Scott H. Ainsworth

Education and Teaching Philosophy

Whether student or instructor, education requires more than a physical presence in classes: it requires directed participation, active engagement, and a clear commitment to inquiry. College provides the opportunity for students to take ownership of their own research projects. Instructors provide tools and opportunities for students to develop such projects. When students engage deeply in their projects, they develop a sense of ownership regarding their work, allowing them to communicate their skill sets to prospective employers (and concerned parents).

Undergraduates tend to be very diploma driven. Your diploma will be valuable to the extent it reflects skills. Focus on the tools and skills that you have developed or want to develop while considering the projects that you have or will have completed. Your mastery of those skills will become apparent to others as you discuss the projects you've completed.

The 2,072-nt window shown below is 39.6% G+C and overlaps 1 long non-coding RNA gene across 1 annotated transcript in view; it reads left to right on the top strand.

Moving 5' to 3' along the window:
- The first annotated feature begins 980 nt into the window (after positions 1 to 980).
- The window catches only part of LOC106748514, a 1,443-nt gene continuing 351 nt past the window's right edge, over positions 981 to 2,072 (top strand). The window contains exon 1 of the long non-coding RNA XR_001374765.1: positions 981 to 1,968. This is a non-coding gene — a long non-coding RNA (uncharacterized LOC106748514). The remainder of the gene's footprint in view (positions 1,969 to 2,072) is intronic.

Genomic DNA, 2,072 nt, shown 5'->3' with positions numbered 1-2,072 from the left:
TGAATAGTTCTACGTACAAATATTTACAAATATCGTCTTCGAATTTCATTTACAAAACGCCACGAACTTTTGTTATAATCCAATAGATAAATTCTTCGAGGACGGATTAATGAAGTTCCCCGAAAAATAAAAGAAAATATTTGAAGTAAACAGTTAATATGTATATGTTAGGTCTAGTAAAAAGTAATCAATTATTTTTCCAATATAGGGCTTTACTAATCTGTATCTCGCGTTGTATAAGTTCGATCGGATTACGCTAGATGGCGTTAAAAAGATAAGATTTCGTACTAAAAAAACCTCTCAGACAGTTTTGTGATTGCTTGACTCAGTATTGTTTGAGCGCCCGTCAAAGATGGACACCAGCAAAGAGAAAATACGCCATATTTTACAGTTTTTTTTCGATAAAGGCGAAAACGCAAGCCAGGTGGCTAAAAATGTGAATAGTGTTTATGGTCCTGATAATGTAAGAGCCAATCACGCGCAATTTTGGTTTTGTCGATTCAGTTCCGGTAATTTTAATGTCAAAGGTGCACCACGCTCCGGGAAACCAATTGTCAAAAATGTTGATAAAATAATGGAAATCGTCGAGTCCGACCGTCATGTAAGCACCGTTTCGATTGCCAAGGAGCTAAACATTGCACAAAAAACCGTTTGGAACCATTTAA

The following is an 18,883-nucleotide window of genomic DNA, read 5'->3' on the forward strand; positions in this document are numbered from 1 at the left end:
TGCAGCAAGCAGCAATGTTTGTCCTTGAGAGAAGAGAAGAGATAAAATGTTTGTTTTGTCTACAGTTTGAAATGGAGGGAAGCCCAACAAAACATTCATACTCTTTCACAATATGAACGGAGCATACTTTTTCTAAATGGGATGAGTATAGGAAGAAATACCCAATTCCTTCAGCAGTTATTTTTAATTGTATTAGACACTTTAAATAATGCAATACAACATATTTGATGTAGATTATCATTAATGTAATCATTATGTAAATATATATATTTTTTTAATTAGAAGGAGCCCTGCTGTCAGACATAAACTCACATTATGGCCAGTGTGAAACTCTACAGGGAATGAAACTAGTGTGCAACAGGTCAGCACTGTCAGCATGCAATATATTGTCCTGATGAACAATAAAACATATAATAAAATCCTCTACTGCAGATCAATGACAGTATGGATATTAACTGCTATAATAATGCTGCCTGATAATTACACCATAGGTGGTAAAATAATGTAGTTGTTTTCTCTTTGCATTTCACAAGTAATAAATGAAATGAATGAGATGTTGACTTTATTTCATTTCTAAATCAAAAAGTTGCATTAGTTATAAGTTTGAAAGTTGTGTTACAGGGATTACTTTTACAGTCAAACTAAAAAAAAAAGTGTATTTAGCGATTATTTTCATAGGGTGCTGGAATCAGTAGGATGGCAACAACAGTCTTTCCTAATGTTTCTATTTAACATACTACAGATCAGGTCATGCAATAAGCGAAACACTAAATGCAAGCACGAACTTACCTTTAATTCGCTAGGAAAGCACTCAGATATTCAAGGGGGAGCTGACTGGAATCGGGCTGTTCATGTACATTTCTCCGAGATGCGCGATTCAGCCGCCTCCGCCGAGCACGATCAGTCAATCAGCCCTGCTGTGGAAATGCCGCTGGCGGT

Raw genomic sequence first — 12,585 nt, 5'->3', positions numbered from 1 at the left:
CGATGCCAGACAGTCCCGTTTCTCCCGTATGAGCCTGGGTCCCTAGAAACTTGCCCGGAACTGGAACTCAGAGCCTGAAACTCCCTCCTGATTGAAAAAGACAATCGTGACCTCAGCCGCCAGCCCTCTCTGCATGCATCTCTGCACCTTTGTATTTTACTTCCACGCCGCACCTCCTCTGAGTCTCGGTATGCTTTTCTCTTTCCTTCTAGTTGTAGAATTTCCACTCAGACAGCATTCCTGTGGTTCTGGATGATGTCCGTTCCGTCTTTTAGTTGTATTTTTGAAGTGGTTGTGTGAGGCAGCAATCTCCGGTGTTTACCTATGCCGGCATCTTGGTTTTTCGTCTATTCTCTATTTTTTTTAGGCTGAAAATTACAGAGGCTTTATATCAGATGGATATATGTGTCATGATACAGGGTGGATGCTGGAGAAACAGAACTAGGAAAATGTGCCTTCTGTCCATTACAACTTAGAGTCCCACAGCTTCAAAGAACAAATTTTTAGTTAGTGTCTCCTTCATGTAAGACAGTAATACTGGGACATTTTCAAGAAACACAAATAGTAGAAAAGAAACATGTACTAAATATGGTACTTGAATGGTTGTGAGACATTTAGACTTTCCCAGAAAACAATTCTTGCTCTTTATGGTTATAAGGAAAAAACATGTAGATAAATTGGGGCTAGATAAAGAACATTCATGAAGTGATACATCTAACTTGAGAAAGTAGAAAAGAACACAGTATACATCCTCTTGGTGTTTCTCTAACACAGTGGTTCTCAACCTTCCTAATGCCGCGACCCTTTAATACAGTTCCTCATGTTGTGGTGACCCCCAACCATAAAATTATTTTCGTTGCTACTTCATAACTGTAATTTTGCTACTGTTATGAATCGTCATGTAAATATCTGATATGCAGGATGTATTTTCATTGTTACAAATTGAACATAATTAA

Rather than
    satisfying distribution requirements,
    satisfying major requirements,
    securing your diploma, and
    waiting for the recognition of your talents,
consider developing a portfolio of projects that reflect your skills.

Data analytics is a rapidly expanding field. Now is a good time to try your hand at the skills related to data collection and analysis. Data analytic skills are quite valuable, and many social scientists are developing them.

Finally, I encourage you to participate with the community around you. First, keep informed. All Georgia students have free access to the nation's leading newspapers. The web provides even broader access. If you're going to study political science, why not immerse yourself in the world of politics? Second, pursue work and internship opportunities related to your major. Internships and work experiences add to your portfolio of projects and allow you to apply and fine tune your skill sets.

Past Courses

  • Introduction to American Politics
  • Introduction to Political Science
  • Congress
  • Lobbying and Interest Groups
  • Bureaucracy
  • Theories of Choice
  • Social Choice Theory
  • Rational Choice Theory